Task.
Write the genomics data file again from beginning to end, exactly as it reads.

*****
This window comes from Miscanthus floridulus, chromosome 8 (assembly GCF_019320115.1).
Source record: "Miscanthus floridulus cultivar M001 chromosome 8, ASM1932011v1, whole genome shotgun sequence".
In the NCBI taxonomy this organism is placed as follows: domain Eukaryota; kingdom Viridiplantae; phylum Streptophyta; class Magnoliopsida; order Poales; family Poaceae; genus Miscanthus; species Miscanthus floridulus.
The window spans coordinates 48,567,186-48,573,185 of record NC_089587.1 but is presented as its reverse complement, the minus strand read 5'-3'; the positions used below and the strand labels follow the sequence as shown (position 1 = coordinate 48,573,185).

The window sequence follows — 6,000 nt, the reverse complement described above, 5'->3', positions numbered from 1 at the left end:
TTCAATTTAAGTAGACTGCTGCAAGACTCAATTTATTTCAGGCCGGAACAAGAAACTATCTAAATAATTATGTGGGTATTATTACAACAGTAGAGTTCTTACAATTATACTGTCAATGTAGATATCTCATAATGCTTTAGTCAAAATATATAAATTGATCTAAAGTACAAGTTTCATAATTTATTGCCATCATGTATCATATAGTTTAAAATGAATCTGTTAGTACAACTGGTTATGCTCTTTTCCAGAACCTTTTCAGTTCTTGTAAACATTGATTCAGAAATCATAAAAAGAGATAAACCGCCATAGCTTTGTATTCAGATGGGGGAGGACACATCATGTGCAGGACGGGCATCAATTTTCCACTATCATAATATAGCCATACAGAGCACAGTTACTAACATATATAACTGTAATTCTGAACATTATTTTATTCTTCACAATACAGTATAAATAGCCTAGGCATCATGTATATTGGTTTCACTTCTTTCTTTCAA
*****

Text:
This window comes from Miscanthus floridulus, chromosome 8 (assembly GCF_019320115.1).
Source record: "Miscanthus floridulus cultivar M001 chromosome 8, ASM1932011v1, whole genome shotgun sequence".
In the NCBI taxonomy this organism is placed as follows: domain Eukaryota; kingdom Viridiplantae; phylum Streptophyta; class Magnoliopsida; order Poales; family Poaceae; genus Miscanthus; species Miscanthus floridulus.
The window spans coordinates 48,567,186-48,573,185 of record NC_089587.1 but is presented as its reverse complement, the minus strand read 5'-3'; the positions used below and the strand labels follow the sequence as shown (position 1 = coordinate 48,573,185).

The window sequence follows — 6,000 nt, the reverse complement described above, 5'->3', positions numbered from 1 at the left end:
TTCAATTTAAGTAGACTGCTGCAAGACTCAATTTATTTCAGGCCGGAACAAGAAACTATCTAAATAATTATGTGGGTATTATTACAACAGTAGAGTTCTTACAATTATACTGTCAATGTAGATATCTCATAATGCTTTAGTCAAAATATATAAATTGATCTAAAGTACAAGTTTCATAATTTATTGCCATCATGTATCATATAGTTTAAAATGAATCTGTTAGTACAACTGGTTATGCTCTTTTCCAGAACCTTTTCAGTTCTTGTAAACATTGATTCAGAAATCATAAAAAGAGATAAACCGCCATAGCTTTGTATTCAGATGGGGGAGGACACATCATGTGCAGGACGGGCATCAATTTTCCACTATCATAATATAGCCATACAGAGCACAGTTACTAACATATATAACTGTAATTCTGAACATTATTTTATTCTTCACAATACAGTATAAATAGCCTAGGCATCATGTATATTGGTTTCACTTCTTTCTTTCAA